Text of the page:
Was This 'Hidden Beach' Near Puerto Vallarta Formed by Government Bombing?
When we mentioned the Marieta Islands in our basic overview of Puerto Vallarta and the Bay of Banderas last week, a reader chimed in to say that its "Hidden Beach" -- aka the incredible scene you see in the photos in this post -- formed when the Mexican government used the island as a bombing range in the first half of the 20th century. Well, we did some research and guess what? It could be true!
The Marieta Islands were formed by volcanic activity and were never inhabited, prompting the Mexican military to use it as a place to test bombs. The explosions are rumored to have created the islands' caverns and rock formations, the most dramatic in the form of Hidden Beach. But, because the islands were never inhabited, there's really no documentation or official eyewitness account that confirms what was already there and what was a result of the bombings and explosions (if anyone knows otherwise, please let us know!).
Regardless of how it came to be, Hidden Beach definitely got its name from its unique formation - you have to swim through a small "tunnel" that then opens up into the cavern. Because it is a national park, access is restricted to only a handful of tour operators, so if you want to go, you have to jump on an organized excursion and go with a boatload of people (which means it is very doubtful the beach will feel very hidden when you go).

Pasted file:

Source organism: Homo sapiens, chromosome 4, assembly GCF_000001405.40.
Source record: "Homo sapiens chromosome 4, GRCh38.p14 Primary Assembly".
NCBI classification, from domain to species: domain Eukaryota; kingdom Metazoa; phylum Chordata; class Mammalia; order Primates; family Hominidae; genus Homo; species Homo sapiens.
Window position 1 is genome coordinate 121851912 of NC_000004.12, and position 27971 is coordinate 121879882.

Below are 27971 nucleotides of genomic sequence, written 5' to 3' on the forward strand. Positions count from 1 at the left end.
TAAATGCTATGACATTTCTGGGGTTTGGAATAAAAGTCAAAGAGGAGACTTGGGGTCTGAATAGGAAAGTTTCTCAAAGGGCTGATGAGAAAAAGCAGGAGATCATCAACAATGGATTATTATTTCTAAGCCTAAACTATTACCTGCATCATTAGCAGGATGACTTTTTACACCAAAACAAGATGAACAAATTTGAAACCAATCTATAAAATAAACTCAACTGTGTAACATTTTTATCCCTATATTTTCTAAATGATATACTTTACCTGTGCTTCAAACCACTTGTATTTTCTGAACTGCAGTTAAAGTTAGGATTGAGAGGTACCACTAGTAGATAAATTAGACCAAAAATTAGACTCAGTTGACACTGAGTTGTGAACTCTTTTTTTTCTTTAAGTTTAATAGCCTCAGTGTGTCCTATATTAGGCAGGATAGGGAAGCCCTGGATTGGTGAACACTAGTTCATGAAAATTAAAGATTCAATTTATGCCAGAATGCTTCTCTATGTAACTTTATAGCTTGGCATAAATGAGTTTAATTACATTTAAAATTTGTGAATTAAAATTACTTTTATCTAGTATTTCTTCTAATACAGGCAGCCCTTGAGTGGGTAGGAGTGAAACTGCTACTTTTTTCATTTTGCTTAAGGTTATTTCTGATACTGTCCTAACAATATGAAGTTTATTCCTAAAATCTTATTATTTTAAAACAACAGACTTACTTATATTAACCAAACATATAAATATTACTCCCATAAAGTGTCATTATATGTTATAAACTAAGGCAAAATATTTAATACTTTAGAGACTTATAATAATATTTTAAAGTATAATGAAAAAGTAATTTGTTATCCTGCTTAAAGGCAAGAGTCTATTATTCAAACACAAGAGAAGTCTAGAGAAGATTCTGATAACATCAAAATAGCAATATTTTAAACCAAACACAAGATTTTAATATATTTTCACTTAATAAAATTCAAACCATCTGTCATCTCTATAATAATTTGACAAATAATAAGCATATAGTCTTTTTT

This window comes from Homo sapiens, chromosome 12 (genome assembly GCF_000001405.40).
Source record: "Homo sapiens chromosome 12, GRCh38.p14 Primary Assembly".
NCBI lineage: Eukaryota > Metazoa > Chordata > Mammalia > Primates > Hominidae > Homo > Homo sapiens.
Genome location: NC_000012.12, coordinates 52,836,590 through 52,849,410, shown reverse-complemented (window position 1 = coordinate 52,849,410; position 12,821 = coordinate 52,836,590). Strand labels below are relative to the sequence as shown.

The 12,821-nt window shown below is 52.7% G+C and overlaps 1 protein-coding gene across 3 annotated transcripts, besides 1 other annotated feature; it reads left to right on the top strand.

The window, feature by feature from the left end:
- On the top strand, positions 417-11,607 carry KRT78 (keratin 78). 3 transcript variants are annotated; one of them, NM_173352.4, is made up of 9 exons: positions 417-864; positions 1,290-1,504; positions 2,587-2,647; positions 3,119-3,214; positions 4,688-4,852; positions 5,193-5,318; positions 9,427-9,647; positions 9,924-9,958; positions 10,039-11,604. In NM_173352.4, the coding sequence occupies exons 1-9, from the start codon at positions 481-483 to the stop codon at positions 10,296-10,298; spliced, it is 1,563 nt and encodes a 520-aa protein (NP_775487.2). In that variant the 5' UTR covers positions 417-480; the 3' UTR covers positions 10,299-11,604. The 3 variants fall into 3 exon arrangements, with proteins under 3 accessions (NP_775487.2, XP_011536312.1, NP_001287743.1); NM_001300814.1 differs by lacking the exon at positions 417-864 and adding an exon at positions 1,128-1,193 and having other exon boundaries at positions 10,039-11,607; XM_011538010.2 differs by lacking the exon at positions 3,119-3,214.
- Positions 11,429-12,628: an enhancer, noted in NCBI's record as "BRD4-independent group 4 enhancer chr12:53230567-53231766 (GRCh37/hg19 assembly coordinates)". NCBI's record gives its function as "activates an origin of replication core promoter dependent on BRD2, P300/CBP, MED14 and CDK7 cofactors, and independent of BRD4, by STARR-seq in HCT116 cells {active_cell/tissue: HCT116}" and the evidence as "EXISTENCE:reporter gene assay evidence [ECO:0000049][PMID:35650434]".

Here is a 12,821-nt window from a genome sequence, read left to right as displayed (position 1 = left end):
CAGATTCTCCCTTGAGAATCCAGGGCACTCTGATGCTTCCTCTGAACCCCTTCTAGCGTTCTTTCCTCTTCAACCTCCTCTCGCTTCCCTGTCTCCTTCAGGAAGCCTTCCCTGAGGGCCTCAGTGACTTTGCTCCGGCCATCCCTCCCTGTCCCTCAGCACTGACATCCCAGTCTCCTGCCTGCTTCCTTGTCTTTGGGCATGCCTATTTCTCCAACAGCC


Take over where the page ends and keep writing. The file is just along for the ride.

But, the national park tag also prevents any sort of fishing, preserving the Marieta Islands as an excellent snorkeling area. And given that the islands are an hour boat ride from Punta Mita (hour and a half from Puerto Vallarta), getting there on your own would be challenging, anyhow.
Given the potential backstory and the obvious natural beauty, we proclaim this as a no-brainer for a day trip on your next jaunt through Vallarta.
[Photos: Vallarta Adventures]